In an ideal world, all education policy would be completely directly for the students' benefit. Hopefully, there's more of a sea change happening and the policy-makers in future will at least have more of a ground level understanding of classrooms (this is one of the ideas around the TFA model).

      I would love not to struggle so much, but I suppose this is how things are at the moment and I have to accept that I am doing what I can within what I can control.

      Delete
  7. I definitely think the whole political correctness issue is a major issue in undermining education and educational reform. Its not just in Australia, but in many western countries. Hard choices are frequently not popular.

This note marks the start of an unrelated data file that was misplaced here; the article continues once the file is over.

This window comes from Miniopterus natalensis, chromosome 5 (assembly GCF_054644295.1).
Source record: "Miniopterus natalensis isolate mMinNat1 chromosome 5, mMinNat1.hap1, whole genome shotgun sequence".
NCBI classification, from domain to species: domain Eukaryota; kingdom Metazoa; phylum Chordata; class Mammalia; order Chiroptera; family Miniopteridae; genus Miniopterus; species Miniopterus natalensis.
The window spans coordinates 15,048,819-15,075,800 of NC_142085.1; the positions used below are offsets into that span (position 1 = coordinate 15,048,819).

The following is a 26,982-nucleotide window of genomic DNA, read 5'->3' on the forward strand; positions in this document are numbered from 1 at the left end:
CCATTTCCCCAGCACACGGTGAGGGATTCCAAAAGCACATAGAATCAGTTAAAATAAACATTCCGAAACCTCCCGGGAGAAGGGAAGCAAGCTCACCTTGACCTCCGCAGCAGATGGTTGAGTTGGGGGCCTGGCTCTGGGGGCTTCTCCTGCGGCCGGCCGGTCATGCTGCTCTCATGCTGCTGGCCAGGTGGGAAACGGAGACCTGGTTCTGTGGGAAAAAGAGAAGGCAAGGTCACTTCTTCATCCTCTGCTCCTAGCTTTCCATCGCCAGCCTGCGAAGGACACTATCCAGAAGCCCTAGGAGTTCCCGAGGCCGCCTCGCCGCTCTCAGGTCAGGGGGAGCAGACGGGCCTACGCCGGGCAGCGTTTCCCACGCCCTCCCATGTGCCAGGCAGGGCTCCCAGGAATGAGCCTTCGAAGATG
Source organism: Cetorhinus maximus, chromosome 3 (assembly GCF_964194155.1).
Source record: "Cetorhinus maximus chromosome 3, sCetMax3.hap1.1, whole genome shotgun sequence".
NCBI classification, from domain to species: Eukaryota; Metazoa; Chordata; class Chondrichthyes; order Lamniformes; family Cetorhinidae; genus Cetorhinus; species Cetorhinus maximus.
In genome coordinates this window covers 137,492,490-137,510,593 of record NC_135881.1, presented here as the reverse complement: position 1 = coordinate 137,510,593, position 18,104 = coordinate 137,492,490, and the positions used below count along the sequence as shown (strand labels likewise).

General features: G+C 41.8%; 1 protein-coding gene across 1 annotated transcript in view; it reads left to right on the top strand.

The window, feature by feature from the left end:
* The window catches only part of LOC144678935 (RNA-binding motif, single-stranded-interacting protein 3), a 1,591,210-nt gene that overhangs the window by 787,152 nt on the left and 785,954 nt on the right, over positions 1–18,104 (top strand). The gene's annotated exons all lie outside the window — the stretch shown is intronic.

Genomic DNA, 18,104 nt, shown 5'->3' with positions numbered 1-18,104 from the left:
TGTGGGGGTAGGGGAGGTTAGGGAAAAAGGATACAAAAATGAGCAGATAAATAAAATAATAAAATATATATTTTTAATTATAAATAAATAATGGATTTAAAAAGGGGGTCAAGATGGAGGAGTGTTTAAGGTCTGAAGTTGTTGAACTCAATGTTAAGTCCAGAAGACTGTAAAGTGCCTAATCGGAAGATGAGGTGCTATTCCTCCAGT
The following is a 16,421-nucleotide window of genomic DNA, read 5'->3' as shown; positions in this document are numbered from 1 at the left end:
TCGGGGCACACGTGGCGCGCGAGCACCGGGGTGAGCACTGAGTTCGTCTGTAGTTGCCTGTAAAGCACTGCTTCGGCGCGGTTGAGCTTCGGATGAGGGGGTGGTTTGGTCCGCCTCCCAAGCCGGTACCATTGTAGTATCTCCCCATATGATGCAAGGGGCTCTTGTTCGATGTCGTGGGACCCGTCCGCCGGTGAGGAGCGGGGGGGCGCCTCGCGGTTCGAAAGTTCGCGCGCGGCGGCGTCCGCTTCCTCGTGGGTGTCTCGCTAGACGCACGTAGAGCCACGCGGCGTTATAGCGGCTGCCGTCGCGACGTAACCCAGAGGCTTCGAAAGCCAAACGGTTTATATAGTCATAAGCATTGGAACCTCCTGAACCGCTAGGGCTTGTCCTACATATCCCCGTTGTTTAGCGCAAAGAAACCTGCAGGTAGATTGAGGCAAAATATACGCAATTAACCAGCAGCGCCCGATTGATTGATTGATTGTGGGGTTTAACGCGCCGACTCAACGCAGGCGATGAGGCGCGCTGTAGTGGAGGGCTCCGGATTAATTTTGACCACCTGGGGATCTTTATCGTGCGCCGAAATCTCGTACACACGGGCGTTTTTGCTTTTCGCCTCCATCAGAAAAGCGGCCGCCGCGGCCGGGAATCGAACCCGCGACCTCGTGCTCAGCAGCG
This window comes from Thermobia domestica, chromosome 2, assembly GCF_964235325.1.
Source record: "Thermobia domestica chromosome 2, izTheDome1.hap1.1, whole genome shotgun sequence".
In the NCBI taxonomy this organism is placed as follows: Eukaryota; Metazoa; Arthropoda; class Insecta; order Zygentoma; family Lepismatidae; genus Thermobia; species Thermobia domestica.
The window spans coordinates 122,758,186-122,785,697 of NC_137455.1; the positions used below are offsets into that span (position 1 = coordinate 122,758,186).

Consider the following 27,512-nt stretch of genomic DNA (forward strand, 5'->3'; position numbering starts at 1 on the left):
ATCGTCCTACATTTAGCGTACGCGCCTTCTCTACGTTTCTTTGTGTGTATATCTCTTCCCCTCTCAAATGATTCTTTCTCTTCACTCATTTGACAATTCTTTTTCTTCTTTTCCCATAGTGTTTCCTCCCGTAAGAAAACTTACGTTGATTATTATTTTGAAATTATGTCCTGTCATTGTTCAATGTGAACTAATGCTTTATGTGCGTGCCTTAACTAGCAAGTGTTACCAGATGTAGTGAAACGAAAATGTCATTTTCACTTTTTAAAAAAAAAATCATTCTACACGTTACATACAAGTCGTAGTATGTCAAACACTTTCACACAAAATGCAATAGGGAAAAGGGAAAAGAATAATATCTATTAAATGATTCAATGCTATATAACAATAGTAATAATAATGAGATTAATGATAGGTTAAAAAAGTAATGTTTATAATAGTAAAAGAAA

ReplyDelete
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    1. Hello farmland investments!

      Totally agree. Have you seen the Ken Robinson talk on changing educational paradigms? It's brilliant.

      http://www.youtube.com/watch?v=zDZFcDGpL4U

      Delete
  8. Journalism by a university student; convenient cut and paste. I haven't seen a raw deal like that since I ordered a blue rare steak at a Chinese food market.

    ReplyDelete